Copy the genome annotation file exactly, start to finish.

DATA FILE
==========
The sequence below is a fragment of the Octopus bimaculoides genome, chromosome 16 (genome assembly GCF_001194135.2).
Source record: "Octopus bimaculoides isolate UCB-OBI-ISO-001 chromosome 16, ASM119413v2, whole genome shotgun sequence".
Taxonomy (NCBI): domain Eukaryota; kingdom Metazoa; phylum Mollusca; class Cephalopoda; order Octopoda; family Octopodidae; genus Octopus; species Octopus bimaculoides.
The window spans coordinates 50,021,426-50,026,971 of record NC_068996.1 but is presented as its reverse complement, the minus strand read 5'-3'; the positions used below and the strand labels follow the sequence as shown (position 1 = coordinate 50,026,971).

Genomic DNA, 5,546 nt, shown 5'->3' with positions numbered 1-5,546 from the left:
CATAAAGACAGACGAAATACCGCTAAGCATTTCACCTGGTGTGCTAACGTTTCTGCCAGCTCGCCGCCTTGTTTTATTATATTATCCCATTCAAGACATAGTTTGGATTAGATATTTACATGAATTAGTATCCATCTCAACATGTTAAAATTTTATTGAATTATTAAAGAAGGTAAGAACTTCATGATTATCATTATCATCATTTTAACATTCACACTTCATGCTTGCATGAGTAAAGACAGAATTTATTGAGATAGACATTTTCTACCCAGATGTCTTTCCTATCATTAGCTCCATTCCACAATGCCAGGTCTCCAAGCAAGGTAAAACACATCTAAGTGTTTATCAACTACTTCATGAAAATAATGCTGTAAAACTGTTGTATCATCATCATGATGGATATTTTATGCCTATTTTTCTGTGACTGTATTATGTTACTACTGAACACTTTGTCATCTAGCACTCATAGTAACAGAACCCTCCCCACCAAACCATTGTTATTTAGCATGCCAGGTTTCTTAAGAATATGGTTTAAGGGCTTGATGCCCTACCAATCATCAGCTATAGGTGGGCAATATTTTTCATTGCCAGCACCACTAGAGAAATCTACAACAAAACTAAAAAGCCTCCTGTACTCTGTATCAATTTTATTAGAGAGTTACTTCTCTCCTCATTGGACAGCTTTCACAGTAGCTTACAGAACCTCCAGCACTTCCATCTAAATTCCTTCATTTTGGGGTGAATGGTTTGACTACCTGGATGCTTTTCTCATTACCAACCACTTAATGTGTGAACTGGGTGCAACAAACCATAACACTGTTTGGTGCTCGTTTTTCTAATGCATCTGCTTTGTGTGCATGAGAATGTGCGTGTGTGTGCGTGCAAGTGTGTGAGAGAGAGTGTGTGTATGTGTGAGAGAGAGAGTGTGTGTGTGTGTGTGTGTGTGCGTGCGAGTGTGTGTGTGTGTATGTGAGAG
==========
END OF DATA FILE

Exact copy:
The sequence below is a fragment of the Octopus bimaculoides genome, chromosome 16 (genome assembly GCF_001194135.2).
Source record: "Octopus bimaculoides isolate UCB-OBI-ISO-001 chromosome 16, ASM119413v2, whole genome shotgun sequence".
Taxonomy (NCBI): domain Eukaryota; kingdom Metazoa; phylum Mollusca; class Cephalopoda; order Octopoda; family Octopodidae; genus Octopus; species Octopus bimaculoides.
The window spans coordinates 50,021,426-50,026,971 of record NC_068996.1 but is presented as its reverse complement, the minus strand read 5'-3'; the positions used below and the strand labels follow the sequence as shown (position 1 = coordinate 50,026,971).

Genomic DNA, 5,546 nt, shown 5'->3' with positions numbered 1-5,546 from the left:
CATAAAGACAGACGAAATACCGCTAAGCATTTCACCTGGTGTGCTAACGTTTCTGCCAGCTCGCCGCCTTGTTTTATTATATTATCCCATTCAAGACATAGTTTGGATTAGATATTTACATGAATTAGTATCCATCTCAACATGTTAAAATTTTATTGAATTATTAAAGAAGGTAAGAACTTCATGATTATCATTATCATCATTTTAACATTCACACTTCATGCTTGCATGAGTAAAGACAGAATTTATTGAGATAGACATTTTCTACCCAGATGTCTTTCCTATCATTAGCTCCATTCCACAATGCCAGGTCTCCAAGCAAGGTAAAACACATCTAAGTGTTTATCAACTACTTCATGAAAATAATGCTGTAAAACTGTTGTATCATCATCATGATGGATATTTTATGCCTATTTTTCTGTGACTGTATTATGTTACTACTGAACACTTTGTCATCTAGCACTCATAGTAACAGAACCCTCCCCACCAAACCATTGTTATTTAGCATGCCAGGTTTCTTAAGAATATGGTTTAAGGGCTTGATGCCCTACCAATCATCAGCTATAGGTGGGCAATATTTTTCATTGCCAGCACCACTAGAGAAATCTACAACAAAACTAAAAAGCCTCCTGTACTCTGTATCAATTTTATTAGAGAGTTACTTCTCTCCTCATTGGACAGCTTTCACAGTAGCTTACAGAACCTCCAGCACTTCCATCTAAATTCCTTCATTTTGGGGTGAATGGTTTGACTACCTGGATGCTTTTCTCATTACCAACCACTTAATGTGTGAACTGGGTGCAACAAACCATAACACTGTTTGGTGCTCGTTTTTCTAATGCATCTGCTTTGTGTGCATGAGAATGTGCGTGTGTGTGCGTGCAAGTGTGTGAGAGAGAGTGTGTGTATGTGTGAGAGAGAGAGTGTGTGTGTGTGTGTGTGTGTGCGTGCGAGTGTGTGTGTGTGTATGTGAGAG